Adding inserts to your molded part, also known as encapsulation, is an excellent way to add strength and stiffness to your finished product without sacrificing weight or flexibility. Romeo RIM’s signature thermoset polyurethane is an excellent choice for insert molding. Its lower molding temperature and pressure when compared to other materials eliminates the risk of inserts such as metal and wood becoming damaged during the molding process.
Romeo RIM’s reaction injection molding (RIM) technology provides the opportunity for a wide variety of encapsulations – anything from simple additions such as metal rods and plates to complex electronic components. The options are practically limitless. Add inserts to your next project today to create a stronger, more durable part than ever before!
The Insert Molding (Encapsulation) Process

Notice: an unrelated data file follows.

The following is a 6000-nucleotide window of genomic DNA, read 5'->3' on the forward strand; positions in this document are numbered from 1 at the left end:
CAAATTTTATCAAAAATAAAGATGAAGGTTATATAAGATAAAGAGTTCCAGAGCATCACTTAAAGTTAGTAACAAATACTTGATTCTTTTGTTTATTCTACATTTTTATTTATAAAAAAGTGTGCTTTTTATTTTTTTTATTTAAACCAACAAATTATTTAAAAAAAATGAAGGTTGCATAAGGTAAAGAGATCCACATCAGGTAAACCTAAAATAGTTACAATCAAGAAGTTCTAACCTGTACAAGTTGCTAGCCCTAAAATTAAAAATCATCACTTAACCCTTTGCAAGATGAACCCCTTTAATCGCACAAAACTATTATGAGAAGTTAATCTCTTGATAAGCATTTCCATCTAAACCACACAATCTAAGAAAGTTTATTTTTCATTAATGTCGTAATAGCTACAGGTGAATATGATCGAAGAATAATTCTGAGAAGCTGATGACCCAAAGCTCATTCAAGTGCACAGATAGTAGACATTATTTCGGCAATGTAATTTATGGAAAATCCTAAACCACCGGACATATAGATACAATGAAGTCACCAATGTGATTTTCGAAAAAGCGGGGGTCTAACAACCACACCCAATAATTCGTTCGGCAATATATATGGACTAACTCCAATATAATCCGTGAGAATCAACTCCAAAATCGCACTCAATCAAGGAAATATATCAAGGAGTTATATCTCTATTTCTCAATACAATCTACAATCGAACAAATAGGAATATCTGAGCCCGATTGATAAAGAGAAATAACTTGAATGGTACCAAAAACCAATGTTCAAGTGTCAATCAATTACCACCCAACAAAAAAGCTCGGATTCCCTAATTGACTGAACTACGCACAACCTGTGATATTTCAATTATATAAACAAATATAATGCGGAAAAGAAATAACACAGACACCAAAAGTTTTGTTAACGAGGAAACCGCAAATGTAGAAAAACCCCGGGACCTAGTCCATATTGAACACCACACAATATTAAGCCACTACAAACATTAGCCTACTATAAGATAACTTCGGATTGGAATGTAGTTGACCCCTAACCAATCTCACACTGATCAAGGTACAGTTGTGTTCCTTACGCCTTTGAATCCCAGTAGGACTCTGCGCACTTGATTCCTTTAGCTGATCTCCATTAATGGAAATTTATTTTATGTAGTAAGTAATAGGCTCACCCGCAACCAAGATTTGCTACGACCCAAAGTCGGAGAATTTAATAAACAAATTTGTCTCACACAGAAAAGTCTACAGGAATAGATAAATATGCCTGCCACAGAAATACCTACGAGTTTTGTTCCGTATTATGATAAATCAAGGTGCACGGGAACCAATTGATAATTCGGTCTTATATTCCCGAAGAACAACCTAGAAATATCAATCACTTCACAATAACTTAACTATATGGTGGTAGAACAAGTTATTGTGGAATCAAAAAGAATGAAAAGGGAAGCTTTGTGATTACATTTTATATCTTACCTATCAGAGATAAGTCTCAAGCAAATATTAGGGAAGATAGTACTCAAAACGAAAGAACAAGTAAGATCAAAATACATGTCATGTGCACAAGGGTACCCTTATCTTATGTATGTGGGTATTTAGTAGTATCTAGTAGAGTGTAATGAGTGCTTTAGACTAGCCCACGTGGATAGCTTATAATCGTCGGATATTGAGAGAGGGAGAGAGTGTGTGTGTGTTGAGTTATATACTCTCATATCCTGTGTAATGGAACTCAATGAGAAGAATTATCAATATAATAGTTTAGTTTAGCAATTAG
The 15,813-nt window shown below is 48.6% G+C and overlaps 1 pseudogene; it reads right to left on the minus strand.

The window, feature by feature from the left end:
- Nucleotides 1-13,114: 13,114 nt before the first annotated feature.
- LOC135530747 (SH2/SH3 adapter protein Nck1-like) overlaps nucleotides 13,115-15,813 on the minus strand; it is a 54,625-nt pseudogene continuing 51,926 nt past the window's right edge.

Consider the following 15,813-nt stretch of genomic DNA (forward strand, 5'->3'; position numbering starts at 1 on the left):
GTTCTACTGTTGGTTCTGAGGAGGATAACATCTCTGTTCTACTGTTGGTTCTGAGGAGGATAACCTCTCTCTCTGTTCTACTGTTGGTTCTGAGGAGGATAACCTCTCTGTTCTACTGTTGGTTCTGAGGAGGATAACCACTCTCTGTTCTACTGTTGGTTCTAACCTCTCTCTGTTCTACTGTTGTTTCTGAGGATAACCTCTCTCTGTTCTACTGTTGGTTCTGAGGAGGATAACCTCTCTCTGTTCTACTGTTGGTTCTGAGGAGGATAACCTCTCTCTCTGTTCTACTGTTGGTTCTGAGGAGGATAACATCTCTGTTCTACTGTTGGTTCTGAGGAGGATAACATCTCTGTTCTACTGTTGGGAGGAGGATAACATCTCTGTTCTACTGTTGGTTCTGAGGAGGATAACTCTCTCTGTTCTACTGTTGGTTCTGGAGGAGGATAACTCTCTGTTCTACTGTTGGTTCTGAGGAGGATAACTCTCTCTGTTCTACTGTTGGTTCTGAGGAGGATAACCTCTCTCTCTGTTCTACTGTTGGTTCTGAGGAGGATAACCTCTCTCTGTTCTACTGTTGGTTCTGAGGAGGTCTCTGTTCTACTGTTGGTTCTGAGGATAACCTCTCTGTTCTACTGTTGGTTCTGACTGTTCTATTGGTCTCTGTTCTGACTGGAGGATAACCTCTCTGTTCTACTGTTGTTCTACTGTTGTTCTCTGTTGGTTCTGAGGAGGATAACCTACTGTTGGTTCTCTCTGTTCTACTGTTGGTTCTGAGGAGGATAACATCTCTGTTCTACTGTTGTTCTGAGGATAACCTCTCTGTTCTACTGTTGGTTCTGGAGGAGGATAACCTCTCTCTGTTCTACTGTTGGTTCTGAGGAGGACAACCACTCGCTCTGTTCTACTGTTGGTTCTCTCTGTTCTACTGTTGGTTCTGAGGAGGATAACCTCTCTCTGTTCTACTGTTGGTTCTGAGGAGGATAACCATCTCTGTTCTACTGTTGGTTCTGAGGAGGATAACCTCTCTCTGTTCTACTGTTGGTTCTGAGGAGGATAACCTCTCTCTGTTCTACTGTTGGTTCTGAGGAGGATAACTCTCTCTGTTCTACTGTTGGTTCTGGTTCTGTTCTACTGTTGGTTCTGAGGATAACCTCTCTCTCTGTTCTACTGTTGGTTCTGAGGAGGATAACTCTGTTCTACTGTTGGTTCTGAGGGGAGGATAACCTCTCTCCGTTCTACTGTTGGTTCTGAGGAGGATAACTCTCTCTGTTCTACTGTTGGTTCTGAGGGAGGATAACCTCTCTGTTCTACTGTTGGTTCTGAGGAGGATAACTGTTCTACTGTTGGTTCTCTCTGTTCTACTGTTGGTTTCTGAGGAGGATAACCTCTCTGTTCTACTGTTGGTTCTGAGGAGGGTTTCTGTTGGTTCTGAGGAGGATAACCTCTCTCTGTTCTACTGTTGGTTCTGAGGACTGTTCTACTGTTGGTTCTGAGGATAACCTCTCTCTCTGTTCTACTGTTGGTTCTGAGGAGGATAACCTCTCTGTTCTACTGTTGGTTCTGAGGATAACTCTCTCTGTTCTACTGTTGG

Insert molding, variantly known as encapsulation or multi-material molding (MMM) can be carried out in a number of ways. Smaller encapsulations may be placed into the mold and molded around via a traditional process. However, special variations on traditional molding can be used when particularly large inserts, a particularly high number of inserts, or multiple dissimilar materials are needed for a part. The three most common varieties of insert molding are multi-component injection molding, multi-shot injection molding, and overmolding.
Multi-component injection molding occurs when multiple materials (such as metal and plastic, or thermoset polymer and thermoplastic) are injected into a mold simultaneously. The materials mold around one another, creating a strong “sandwich-like” structure with excellent adhesion. This process is also referred to as co-injection molding.